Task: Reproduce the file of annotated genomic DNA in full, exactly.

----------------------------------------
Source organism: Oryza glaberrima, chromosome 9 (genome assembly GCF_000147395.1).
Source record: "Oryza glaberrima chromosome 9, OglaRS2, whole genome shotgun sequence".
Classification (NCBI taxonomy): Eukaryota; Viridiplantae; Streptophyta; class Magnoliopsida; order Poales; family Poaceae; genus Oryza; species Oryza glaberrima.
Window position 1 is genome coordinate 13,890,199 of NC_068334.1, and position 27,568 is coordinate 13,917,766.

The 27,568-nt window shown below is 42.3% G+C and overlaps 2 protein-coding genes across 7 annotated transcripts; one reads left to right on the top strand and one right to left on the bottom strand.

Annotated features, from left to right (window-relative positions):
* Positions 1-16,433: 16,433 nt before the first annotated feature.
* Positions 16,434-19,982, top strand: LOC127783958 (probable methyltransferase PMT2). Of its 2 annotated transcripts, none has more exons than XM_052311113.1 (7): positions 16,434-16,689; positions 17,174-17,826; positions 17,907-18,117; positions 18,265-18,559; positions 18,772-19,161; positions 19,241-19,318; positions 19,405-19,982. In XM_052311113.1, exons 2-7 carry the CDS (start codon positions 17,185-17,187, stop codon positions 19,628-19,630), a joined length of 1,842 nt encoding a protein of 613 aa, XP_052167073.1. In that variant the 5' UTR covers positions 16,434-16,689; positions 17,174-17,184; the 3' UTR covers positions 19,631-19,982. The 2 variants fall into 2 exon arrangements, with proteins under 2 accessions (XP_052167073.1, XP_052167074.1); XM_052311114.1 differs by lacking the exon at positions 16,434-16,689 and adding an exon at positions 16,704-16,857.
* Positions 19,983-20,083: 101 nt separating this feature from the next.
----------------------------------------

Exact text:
Source organism: Oryza glaberrima, chromosome 9 (genome assembly GCF_000147395.1).
Source record: "Oryza glaberrima chromosome 9, OglaRS2, whole genome shotgun sequence".
Classification (NCBI taxonomy): Eukaryota; Viridiplantae; Streptophyta; class Magnoliopsida; order Poales; family Poaceae; genus Oryza; species Oryza glaberrima.
Window position 1 is genome coordinate 13,890,199 of NC_068334.1, and position 27,568 is coordinate 13,917,766.

The 27,568-nt window shown below is 42.3% G+C and overlaps 2 protein-coding genes across 7 annotated transcripts; one reads left to right on the top strand and one right to left on the bottom strand.

Annotated features, from left to right (window-relative positions):
* Positions 1-16,433: 16,433 nt before the first annotated feature.
* Positions 16,434-19,982, top strand: LOC127783958 (probable methyltransferase PMT2). Of its 2 annotated transcripts, none has more exons than XM_052311113.1 (7): positions 16,434-16,689; positions 17,174-17,826; positions 17,907-18,117; positions 18,265-18,559; positions 18,772-19,161; positions 19,241-19,318; positions 19,405-19,982. In XM_052311113.1, exons 2-7 carry the CDS (start codon positions 17,185-17,187, stop codon positions 19,628-19,630), a joined length of 1,842 nt encoding a protein of 613 aa, XP_052167073.1. In that variant the 5' UTR covers positions 16,434-16,689; positions 17,174-17,184; the 3' UTR covers positions 19,631-19,982. The 2 variants fall into 2 exon arrangements, with proteins under 2 accessions (XP_052167073.1, XP_052167074.1); XM_052311114.1 differs by lacking the exon at positions 16,434-16,689 and adding an exon at positions 16,704-16,857.
* Positions 19,983-20,083: 101 nt separating this feature from the next.